ISLAMABAD (Reuters) – Pakistan’s powerful spy agency appears to have gained the most from a CIA contractor’s release, by forcing the U.S. agency to recognize its importance to the U.S. effort in Afghanistan, and curtailing American activities in Pakistan.
A Pakistani court on Wednesday acquitted CIA contractor Raymond Davis, 36, of murder charges and released him after a deal that involved paying compensation – “blood money” – to the victims’ families. Davis shot and killed two men he said were trying to rob him in Pakistani city Lahore on January 27.
The revelation of armed CIA contractors working in Pakistan deeply angered and embarrassed the Directorate of Inter-Services Intelligence (ISI), Pakistan’s spy agency.
“Very clearly, the ISI was upset because it’s a parallel network of intelligence the U.S. appears to have set up,” said Ayesha Siddiqa, a military analyst. The ISI wants the United States to rein in contractors like Davis and clear any monitoring of militant groups with it first.
“They want to keep a close eye on the American operations,” she said. “There might be an agreement, ‘If you want information on these guys, we’ll provide it.’”
Pakistan is considered vital to the American-led effort to stabilize Afghanistan and prevent it from again becoming an al Qaeda sanctuary. The cooperation of the Pakistani military and ISI is critical in tackling militant hideouts on the Pakistani side of the border.
Any rapprochement between the CIA and the ISI has at its heart one idea, Siddiqa said: “Whatever you do in Afghanistan, we have to be at the center of it, we have to be involved.”
A U.S. official, who requested anonymity because of the sensitivity of the issue, said that relations with Pakistan had taken a hit, especially regarding cooperation in Afghanistan and addressing the country’s dire economic condition, but Washington hoped to get the relationship back on track.
“What was the price we paid?” the official said. “We could have made a lot more progress in that time if we hadn’t been concentrating on Davis.”
“BLOOD MONEY” A COMMON PRACTICE
“Blood money” – called diyat – is a common and accepted practice in Islamic law and Pakistan’s criminal code. The United States for weeks argued that Davis had diplomatic immunity, but eventually settled on diyat as a solution to get him released.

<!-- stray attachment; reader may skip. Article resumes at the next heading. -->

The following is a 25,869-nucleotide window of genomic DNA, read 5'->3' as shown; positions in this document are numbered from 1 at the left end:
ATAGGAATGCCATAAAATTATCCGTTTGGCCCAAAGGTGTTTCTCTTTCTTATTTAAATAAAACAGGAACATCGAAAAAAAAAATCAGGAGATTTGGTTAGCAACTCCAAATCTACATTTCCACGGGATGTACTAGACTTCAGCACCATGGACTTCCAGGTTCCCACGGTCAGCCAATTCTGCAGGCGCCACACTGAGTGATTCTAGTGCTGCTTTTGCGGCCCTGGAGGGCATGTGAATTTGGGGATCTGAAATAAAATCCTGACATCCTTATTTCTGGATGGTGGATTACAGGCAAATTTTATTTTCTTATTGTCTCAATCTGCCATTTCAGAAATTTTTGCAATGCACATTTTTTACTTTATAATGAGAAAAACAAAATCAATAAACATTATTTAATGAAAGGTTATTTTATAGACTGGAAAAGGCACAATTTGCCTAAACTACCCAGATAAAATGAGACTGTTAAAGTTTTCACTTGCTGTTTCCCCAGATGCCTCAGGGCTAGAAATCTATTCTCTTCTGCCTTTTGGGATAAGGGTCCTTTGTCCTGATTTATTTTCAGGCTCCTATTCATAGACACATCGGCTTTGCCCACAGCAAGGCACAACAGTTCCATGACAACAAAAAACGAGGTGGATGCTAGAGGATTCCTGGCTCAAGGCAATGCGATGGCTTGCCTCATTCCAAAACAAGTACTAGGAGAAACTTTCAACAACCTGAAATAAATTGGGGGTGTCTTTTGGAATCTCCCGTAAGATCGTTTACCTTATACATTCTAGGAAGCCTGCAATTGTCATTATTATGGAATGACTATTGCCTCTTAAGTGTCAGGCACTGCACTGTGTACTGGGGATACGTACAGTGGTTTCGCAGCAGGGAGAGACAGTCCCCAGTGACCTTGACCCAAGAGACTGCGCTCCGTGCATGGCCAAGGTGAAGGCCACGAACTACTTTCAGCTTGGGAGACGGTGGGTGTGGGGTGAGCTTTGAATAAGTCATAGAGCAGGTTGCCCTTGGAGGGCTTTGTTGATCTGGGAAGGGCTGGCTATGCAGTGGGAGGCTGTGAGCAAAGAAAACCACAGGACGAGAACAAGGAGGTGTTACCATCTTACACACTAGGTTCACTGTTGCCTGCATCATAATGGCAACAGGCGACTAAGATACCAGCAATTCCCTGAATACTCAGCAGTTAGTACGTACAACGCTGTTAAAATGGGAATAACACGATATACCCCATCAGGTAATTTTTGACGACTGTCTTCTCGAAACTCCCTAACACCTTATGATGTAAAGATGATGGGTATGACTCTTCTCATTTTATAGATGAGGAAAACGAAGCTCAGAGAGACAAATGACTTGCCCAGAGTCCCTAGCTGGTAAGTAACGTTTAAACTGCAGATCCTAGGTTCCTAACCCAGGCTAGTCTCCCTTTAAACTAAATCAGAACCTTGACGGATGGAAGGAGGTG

According to the diyat agreement, a copy of which was obtained by Reuters, the families of Faizan Haider and Faheem Shamshad were each paid 100 million rupees ($1.17 million) to be distributed among the family members.
The expected fury at Davis’ release has yet to fully materialize, indicating the public largely accepts the payment.
“I don’t see any reason for protesting on this issue,” said Muhammad Ahsan, a final year student at an Islamic school in Karachi. “If we have to protest, we need to protest against the overall policies of the government and their unequal relationship with the U.S., but we can’t protest against the family for taking blood money. It is their right.”
Pakistan’s military and intelligence agencies are also likely to be calming the religious parties, with which they have close ties and which have been loudest in calling for Davis’ head, Siddiqa said.
In the hours following the news of Davis’ release on Wednesday night, only fitful demonstrations flared up around the country. Some 50 protesters tried to enter the U.S. consulate in Lahore, but were beaten back by police. Outside the Press Club in Karachi, between 100 and 150 members of a hardline Islamic political party staged a protest. In Islamabad, 12 people chanted slogans outside the Press Club.
On Thursday, small protests of students and religious parties occurred in Karachi, Multan, Peshawar, Lahore and Islamabad, but no more than 200 or 300 people attended any single protest, witnesses said.
“I think the issue will just die down in a week or two,” said Mahmood ul Hassan, a general store owner in a middle class Karachi neighborhood. “We are not Egypt, we don’t have the guts to come out on the streets and throw out the government.”
(Additional reporting by Faisal Aziz in Karachi, Zeeshan Haider and Mian Khursheed in Islamabad, and Mubasher Bokhari in Lahore; Editing by Daniel Magnowski)